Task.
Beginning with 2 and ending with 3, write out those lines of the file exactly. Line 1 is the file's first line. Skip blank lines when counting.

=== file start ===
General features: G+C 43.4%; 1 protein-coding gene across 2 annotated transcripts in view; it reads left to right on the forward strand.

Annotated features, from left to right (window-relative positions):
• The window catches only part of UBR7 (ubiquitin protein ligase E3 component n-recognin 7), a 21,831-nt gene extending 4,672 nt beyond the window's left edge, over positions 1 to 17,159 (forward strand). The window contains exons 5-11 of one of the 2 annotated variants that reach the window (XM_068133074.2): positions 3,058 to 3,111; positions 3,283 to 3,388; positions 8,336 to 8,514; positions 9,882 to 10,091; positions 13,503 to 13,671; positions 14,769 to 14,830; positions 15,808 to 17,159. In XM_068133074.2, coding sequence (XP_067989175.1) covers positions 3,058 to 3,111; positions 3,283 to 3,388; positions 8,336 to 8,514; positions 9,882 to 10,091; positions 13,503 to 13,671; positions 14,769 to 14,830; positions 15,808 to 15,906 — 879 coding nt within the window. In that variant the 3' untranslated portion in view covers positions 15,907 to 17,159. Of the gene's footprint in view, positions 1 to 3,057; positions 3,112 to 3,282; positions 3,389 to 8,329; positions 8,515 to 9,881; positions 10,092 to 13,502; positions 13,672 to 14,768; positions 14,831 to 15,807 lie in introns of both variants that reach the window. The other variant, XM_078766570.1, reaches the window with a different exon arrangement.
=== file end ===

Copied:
Annotated features, from left to right (window-relative positions):
• The window catches only part of UBR7 (ubiquitin protein ligase E3 component n-recognin 7), a 21,831-nt gene extending 4,672 nt beyond the window's left edge, over positions 1 to 17,159 (forward strand). The window contains exons 5-11 of one of the 2 annotated variants that reach the window (XM_068133074.2): positions 3,058 to 3,111; positions 3,283 to 3,388; positions 8,336 to 8,514; positions 9,882 to 10,091; positions 13,503 to 13,671; positions 14,769 to 14,830; positions 15,808 to 17,159. In XM_068133074.2, coding sequence (XP_067989175.1) covers positions 3,058 to 3,111; positions 3,283 to 3,388; positions 8,336 to 8,514; positions 9,882 to 10,091; positions 13,503 to 13,671; positions 14,769 to 14,830; positions 15,808 to 15,906 — 879 coding nt within the window. In that variant the 3' untranslated portion in view covers positions 15,907 to 17,159. Of the gene's footprint in view, positions 1 to 3,057; positions 3,112 to 3,282; positions 3,389 to 8,329; positions 8,515 to 9,881; positions 10,092 to 13,502; positions 13,672 to 14,768; positions 14,831 to 15,807 lie in introns of both variants that reach the window. The other variant, XM_078766570.1, reaches the window with a different exon arrangement.